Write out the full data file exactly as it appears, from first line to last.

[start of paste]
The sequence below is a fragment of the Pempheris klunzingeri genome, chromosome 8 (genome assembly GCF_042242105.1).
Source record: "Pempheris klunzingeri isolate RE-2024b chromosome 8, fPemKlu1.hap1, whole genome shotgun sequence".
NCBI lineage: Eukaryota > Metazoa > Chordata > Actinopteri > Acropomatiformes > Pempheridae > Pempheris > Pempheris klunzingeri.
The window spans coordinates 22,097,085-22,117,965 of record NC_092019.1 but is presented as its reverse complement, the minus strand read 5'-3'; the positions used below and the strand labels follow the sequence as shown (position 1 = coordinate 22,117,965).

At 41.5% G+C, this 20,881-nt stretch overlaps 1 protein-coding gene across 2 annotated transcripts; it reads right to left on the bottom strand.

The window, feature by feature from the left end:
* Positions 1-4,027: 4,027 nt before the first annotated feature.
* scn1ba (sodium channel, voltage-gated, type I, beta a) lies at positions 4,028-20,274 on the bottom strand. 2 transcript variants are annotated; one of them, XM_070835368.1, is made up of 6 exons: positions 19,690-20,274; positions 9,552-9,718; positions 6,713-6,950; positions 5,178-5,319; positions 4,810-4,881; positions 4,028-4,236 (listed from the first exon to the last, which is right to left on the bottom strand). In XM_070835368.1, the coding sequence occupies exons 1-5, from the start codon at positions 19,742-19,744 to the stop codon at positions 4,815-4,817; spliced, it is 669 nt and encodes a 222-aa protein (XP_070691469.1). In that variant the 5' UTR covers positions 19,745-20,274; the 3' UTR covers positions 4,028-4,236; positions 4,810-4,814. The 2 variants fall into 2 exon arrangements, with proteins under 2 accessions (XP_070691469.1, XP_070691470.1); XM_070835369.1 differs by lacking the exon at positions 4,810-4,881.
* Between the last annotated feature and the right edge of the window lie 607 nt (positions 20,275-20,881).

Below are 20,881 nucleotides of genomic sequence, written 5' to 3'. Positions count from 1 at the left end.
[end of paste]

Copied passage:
The sequence below is a fragment of the Pempheris klunzingeri genome, chromosome 8 (genome assembly GCF_042242105.1).
Source record: "Pempheris klunzingeri isolate RE-2024b chromosome 8, fPemKlu1.hap1, whole genome shotgun sequence".
NCBI lineage: Eukaryota > Metazoa > Chordata > Actinopteri > Acropomatiformes > Pempheridae > Pempheris > Pempheris klunzingeri.
The window spans coordinates 22,097,085-22,117,965 of record NC_092019.1 but is presented as its reverse complement, the minus strand read 5'-3'; the positions used below and the strand labels follow the sequence as shown (position 1 = coordinate 22,117,965).

At 41.5% G+C, this 20,881-nt stretch overlaps 1 protein-coding gene across 2 annotated transcripts; it reads right to left on the bottom strand.

The window, feature by feature from the left end:
* Positions 1-4,027: 4,027 nt before the first annotated feature.
* scn1ba (sodium channel, voltage-gated, type I, beta a) lies at positions 4,028-20,274 on the bottom strand. 2 transcript variants are annotated; one of them, XM_070835368.1, is made up of 6 exons: positions 19,690-20,274; positions 9,552-9,718; positions 6,713-6,950; positions 5,178-5,319; positions 4,810-4,881; positions 4,028-4,236 (listed from the first exon to the last, which is right to left on the bottom strand). In XM_070835368.1, the coding sequence occupies exons 1-5, from the start codon at positions 19,742-19,744 to the stop codon at positions 4,815-4,817; spliced, it is 669 nt and encodes a 222-aa protein (XP_070691469.1). In that variant the 5' UTR covers positions 19,745-20,274; the 3' UTR covers positions 4,028-4,236; positions 4,810-4,814. The 2 variants fall into 2 exon arrangements, with proteins under 2 accessions (XP_070691469.1, XP_070691470.1); XM_070835369.1 differs by lacking the exon at positions 4,810-4,881.
* Between the last annotated feature and the right edge of the window lie 607 nt (positions 20,275-20,881).

Below are 20,881 nucleotides of genomic sequence, written 5' to 3'. Positions count from 1 at the left end.